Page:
May 30, 2023 - Real Estate

It's far cheaper to rent than own in Seattle right now

Share of properties where it's cheaper to rent than to own
Data: Redfin; Chart: Alice Feng/Axios

If you're looking to buy a home in Seattle instead of renting, you're likely to pay a hefty premium.

Driving the news: The typical home in Seattle was 88% more expensive to buy than rent in March, a Redfin analysis found.

  • That's the fifth biggest cost premium between owning and renting in the country, behind only San Jose, San Francisco, Oakland and Anaheim.
  • According to Redfin, 0% of homes in Seattle were less expensive to buy than rent in March, versus 19% of homes nationwide.

Why it matters: Homeownership is one way people build wealth and equity. When it becomes more difficult to buy a home, it cuts off financial opportunities for a large portion of the population.

What they're saying: The rise in mortgage rates in the past year "has increased the homeownership premium to the highest level since the 2006 housing bubble," per Redfin's analysis.

  • That in turn has "widened the gap between buyers and renters" and made homeownership unattainable for many, the Seattle-based online real estate brokerage said.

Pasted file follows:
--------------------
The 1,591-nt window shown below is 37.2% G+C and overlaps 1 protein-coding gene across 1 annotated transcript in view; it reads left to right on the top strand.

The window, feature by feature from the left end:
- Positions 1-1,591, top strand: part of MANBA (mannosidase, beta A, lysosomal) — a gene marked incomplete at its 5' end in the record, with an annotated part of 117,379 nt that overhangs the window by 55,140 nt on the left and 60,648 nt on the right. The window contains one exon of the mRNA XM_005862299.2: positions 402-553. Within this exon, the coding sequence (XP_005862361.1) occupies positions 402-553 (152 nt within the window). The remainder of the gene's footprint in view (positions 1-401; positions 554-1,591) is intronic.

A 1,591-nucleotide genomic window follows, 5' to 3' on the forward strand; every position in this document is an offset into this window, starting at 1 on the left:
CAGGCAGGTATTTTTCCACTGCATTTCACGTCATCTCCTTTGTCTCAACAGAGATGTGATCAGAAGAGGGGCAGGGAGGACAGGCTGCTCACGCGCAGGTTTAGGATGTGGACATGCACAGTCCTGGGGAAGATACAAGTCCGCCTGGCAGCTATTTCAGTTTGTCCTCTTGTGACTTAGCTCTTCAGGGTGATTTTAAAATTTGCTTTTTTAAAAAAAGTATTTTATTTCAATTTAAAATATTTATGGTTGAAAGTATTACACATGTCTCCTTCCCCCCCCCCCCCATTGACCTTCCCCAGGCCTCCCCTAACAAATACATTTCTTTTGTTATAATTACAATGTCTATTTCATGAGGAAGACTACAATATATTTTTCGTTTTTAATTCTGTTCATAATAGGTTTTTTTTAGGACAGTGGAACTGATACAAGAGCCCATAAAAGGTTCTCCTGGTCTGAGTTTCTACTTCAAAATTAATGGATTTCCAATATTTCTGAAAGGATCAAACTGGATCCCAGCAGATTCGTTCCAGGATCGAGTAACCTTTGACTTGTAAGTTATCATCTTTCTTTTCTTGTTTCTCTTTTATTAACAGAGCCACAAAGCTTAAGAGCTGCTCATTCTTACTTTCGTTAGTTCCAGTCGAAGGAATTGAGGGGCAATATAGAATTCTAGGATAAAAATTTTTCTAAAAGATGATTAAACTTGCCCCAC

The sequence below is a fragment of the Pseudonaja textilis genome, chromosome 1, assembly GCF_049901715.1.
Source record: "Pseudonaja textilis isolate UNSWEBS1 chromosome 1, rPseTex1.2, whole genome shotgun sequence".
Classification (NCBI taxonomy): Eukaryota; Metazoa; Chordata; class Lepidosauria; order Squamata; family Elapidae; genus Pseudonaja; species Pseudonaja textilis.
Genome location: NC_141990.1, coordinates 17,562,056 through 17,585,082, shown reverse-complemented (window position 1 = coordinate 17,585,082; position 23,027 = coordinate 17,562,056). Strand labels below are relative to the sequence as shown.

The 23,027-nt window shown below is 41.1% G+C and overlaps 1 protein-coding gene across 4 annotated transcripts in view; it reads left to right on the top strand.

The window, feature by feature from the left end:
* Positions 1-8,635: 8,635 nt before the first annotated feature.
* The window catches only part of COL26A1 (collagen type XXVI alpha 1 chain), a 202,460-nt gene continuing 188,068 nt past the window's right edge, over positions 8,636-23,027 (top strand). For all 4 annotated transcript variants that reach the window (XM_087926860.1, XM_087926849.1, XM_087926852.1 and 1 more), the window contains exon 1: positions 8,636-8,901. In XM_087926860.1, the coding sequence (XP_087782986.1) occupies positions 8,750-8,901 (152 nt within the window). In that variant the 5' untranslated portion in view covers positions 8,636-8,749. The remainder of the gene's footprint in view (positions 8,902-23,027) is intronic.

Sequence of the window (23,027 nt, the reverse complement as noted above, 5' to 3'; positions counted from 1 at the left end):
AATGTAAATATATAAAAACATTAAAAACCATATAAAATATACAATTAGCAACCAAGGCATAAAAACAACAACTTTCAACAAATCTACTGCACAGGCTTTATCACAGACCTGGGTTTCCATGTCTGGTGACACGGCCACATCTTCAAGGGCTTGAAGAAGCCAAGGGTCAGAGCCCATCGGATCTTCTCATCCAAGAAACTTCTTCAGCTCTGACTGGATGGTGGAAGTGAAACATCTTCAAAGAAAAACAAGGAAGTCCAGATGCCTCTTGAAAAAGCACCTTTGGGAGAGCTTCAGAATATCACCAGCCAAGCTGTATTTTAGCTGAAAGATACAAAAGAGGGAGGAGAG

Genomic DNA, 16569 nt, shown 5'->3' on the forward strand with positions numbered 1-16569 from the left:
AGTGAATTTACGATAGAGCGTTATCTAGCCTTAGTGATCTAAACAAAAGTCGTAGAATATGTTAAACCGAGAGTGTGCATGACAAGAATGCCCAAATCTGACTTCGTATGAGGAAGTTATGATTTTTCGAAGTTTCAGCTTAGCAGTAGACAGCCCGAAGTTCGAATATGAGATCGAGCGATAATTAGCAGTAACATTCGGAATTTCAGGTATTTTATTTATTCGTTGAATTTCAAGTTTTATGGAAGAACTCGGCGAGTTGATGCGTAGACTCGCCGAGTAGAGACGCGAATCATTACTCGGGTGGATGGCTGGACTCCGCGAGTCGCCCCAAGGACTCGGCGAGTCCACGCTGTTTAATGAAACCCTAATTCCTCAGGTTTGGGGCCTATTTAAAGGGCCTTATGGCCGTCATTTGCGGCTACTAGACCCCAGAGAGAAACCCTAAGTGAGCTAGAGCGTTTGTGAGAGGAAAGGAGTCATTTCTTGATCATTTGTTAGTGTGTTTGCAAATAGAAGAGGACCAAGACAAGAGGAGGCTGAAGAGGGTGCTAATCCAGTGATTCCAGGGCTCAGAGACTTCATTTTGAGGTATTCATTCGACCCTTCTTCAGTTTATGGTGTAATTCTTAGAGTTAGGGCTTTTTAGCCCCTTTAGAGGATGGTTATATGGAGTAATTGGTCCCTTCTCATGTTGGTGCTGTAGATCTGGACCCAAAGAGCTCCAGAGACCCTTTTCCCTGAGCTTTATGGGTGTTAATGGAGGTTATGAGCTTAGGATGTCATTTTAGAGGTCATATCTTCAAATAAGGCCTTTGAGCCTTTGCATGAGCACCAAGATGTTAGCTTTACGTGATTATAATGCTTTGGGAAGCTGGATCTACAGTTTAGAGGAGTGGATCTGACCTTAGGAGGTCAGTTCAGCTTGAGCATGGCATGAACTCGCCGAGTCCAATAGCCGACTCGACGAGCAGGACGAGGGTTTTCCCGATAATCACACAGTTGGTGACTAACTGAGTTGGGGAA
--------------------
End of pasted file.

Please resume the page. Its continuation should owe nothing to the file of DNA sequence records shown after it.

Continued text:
Zoom in: "Nowhere is the housing affordability crisis more severe than in pricey coastal markets like the Bay Area and Seattle, where a jump in mortgage rates can mean a homebuyer’s monthly payment goes up by thousands of dollars," per Redfin.

By the numbers: The median estimated monthly mortgage cost in Seattle was $6,040 in March, compared to $3,208 for the median monthly rent.

Yes, but: Because homeownership has become so expensive in Seattle and other coastal markets, "they’re now seeing home prices come down faster than nearly anywhere else in the U.S.," the Redfin report said.

The big picture: In the long run, owning a home still provides substantial benefits, Windermere chief economist Matthew Gardner told Axios Seattle.

  • Those perks include not having to worry about a landlord raising rents, as well as building equity as your property value rises over time and you slowly pay down your mortgage principal, he said.
  • He said that people shouldn't overextend themselves to buy now — but at the same time, those who can afford it shouldn't give up on their dream houses just because interest rates are high.
  • "I still think for a majority of people — certainly not everyone — it is more advantageous to own than it is to rent," Gardner said.

What we're watching: Gardner predicts interest rates will go down over time, making refinancing a good option for new homeowners to lower their mortgage payments in the future.


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